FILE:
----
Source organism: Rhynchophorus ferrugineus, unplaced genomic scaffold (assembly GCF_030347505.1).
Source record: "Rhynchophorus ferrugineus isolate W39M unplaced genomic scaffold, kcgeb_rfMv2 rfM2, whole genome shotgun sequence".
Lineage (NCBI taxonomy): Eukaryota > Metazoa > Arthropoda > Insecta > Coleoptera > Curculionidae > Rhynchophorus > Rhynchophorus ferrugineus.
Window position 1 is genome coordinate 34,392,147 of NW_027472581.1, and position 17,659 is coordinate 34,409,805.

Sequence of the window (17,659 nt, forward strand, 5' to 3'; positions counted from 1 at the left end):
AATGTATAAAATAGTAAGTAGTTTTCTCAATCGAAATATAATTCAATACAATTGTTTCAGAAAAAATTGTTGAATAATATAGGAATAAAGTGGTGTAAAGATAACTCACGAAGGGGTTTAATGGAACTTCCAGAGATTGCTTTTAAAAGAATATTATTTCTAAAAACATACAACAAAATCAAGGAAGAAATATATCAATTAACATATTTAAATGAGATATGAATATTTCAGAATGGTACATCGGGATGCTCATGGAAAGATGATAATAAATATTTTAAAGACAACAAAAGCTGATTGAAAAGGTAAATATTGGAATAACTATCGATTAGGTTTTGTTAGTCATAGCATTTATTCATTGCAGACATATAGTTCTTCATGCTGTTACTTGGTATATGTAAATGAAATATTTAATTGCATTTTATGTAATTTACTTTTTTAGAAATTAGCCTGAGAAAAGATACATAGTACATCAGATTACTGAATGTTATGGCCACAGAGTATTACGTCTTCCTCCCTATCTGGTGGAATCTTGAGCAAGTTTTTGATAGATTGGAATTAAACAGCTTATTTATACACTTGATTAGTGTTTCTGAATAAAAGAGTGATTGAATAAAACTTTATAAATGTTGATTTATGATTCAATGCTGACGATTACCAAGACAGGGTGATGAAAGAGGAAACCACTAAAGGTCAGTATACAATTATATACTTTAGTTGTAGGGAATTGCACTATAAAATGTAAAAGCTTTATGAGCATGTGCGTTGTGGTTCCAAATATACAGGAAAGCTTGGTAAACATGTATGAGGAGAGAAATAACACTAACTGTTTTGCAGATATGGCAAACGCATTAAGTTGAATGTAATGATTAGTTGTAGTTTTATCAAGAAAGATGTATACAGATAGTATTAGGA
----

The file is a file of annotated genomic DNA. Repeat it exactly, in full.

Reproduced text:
Source organism: Rhynchophorus ferrugineus, unplaced genomic scaffold (assembly GCF_030347505.1).
Source record: "Rhynchophorus ferrugineus isolate W39M unplaced genomic scaffold, kcgeb_rfMv2 rfM2, whole genome shotgun sequence".
Lineage (NCBI taxonomy): Eukaryota > Metazoa > Arthropoda > Insecta > Coleoptera > Curculionidae > Rhynchophorus > Rhynchophorus ferrugineus.
Window position 1 is genome coordinate 34,392,147 of NW_027472581.1, and position 17,659 is coordinate 34,409,805.

Sequence of the window (17,659 nt, forward strand, 5' to 3'; positions counted from 1 at the left end):
AATGTATAAAATAGTAAGTAGTTTTCTCAATCGAAATATAATTCAATACAATTGTTTCAGAAAAAATTGTTGAATAATATAGGAATAAAGTGGTGTAAAGATAACTCACGAAGGGGTTTAATGGAACTTCCAGAGATTGCTTTTAAAAGAATATTATTTCTAAAAACATACAACAAAATCAAGGAAGAAATATATCAATTAACATATTTAAATGAGATATGAATATTTCAGAATGGTACATCGGGATGCTCATGGAAAGATGATAATAAATATTTTAAAGACAACAAAAGCTGATTGAAAAGGTAAATATTGGAATAACTATCGATTAGGTTTTGTTAGTCATAGCATTTATTCATTGCAGACATATAGTTCTTCATGCTGTTACTTGGTATATGTAAATGAAATATTTAATTGCATTTTATGTAATTTACTTTTTTAGAAATTAGCCTGAGAAAAGATACATAGTACATCAGATTACTGAATGTTATGGCCACAGAGTATTACGTCTTCCTCCCTATCTGGTGGAATCTTGAGCAAGTTTTTGATAGATTGGAATTAAACAGCTTATTTATACACTTGATTAGTGTTTCTGAATAAAAGAGTGATTGAATAAAACTTTATAAATGTTGATTTATGATTCAATGCTGACGATTACCAAGACAGGGTGATGAAAGAGGAAACCACTAAAGGTCAGTATACAATTATATACTTTAGTTGTAGGGAATTGCACTATAAAATGTAAAAGCTTTATGAGCATGTGCGTTGTGGTTCCAAATATACAGGAAAGCTTGGTAAACATGTATGAGGAGAGAAATAACACTAACTGTTTTGCAGATATGGCAAACGCATTAAGTTGAATGTAATGATTAGTTGTAGTTTTATCAAGAAAGATGTATACAGATAGTATTAGGA